Mastering & Creating Your Last Mix Like the Pros (Mastering Process).

The mastering process permits you to carry out last changes after you have actually blended your multitrack recordings down to two stereo tracks (we'll leave quad and 5.1 surround-sound scenarios for another day.) Some adjustments are made to improve a specific tune's sonic quality. Others are made within the context of an album - making sure that numerous songs strung together have a similar sonic "consistency." Typical locations of issue for a mastering engineer are: equalization (eq), compression, levels (volume) relative from one tune to the next, and spacing in between songs. Equalization: In some cases you'll want to change the eq or compression on a mix after you have actually done the last mix. Or you may have ten songs blended by 3 different engineers in five various studios.

Each song's eq might seem best by itself, but if you series them together, all of a sudden one tune sounds too brilliant (or too dull ...). Tip # 1: keep in mind that any eq changes to your stereo mix impact the whole mix - if you desire to cut 3 db at 80Hz since your mix sounds muddy, keep in mind to inspect how that impacts all the instruments (e.g. the vocal), not just the bass guitar and kick drum. Compression: In mastering, this is used not simply to control a mix or to include character, but also to "print" or send out as much level to the master as possible without clipping the signal.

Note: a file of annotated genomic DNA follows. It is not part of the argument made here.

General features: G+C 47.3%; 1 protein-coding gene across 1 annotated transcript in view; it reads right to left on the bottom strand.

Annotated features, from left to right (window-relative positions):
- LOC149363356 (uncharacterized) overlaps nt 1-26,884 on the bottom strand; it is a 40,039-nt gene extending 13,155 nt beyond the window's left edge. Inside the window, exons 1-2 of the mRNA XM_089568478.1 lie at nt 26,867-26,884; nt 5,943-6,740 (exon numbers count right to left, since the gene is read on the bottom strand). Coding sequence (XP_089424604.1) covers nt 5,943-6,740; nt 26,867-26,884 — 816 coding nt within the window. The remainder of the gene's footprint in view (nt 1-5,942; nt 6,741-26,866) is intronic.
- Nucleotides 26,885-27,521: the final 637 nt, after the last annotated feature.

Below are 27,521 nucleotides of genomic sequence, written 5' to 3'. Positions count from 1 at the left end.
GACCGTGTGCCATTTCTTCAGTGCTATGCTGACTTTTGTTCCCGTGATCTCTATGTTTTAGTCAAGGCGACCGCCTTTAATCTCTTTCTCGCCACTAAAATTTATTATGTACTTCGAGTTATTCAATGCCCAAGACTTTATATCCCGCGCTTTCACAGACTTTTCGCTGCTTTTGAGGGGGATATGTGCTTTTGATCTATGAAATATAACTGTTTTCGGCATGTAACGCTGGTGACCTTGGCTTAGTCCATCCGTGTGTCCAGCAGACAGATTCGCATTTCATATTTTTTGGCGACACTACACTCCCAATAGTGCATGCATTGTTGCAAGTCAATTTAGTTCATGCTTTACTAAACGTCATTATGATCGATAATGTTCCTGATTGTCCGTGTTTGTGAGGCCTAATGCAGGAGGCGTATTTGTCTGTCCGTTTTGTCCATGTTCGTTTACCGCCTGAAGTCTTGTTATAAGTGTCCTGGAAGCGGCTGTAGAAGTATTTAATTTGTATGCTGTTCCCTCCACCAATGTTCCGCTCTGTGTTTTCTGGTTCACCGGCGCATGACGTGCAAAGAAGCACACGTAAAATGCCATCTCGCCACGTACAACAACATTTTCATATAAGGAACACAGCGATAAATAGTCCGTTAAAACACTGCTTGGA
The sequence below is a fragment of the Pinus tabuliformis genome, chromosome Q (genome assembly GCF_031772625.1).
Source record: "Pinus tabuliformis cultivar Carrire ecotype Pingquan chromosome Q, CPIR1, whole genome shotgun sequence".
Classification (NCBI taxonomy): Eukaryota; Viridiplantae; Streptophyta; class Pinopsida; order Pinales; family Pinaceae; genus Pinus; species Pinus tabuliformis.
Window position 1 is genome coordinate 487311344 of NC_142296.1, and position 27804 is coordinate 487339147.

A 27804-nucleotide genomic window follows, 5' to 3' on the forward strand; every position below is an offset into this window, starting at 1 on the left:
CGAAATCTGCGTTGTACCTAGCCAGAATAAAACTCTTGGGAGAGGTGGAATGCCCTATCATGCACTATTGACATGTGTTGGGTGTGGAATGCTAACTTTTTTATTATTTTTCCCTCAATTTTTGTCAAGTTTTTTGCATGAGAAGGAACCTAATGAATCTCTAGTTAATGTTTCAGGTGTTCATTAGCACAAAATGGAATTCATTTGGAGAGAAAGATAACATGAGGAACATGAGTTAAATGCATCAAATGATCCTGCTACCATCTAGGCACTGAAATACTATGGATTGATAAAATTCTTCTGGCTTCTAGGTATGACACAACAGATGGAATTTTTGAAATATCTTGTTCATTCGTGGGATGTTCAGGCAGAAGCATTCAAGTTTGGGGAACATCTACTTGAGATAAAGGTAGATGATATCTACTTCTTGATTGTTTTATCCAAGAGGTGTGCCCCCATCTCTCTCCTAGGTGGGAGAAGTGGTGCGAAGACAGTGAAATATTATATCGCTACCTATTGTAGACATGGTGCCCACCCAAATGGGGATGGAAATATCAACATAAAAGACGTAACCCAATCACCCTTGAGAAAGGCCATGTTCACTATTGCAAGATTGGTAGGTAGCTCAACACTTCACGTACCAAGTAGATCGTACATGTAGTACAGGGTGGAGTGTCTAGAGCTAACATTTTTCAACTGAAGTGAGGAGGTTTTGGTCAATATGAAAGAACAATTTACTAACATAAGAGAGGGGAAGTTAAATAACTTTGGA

Spacing & Crossfading.

Spacing: there are different philosophies regarding how one should approach the areas put in between songs on a record. Some feel the downbeat of one tune should fall at the start of a brand-new bar, in the pace of the previous song (to continue the circulation.) Others think you need to avoid this like the pester, because it lessens the impact. In the end, do whatever feels. There is no standard. Cross-fade your tunes if you like, or place 6 seconds between them. (2-4 seconds is common in the majority of popular, non-classical records, but it depends on you.) Final idea: you may be inclined to master the exact same recordings that you combined, whether it is for financial factors, creative factors, or simply since you can. We highly recommend that you get someone else to master your task. The objectivity and fresh ears they give the table usually result in a more powerful, more cohesive album.


Common locations of concern for a mastering engineer are: equalization (eq), compression, levels (volume) relative from one song to the next, and spacing in between tunes. Or you may have ten tunes blended by three different engineers in 5 various studios.

Each song's eq may appear best by itself, but if you sequence them together, all of a sudden one tune sounds too bright (or too dull ...). Suggestion # 1: keep in mind that any eq Hip Hop Beats modifications to your stereo mix affect the whole mix - if you want to cut 3 db at 80Hz due to the fact that your mix sounds muddy, keep in mind to check how that affects all the instruments (e.g. the vocal), not simply the bass guitar and kick drum. Compression: In mastering, this is utilized not simply to control a mix or to add character, but likewise to "print" or send out as much level to the master as possible without clipping the signal.

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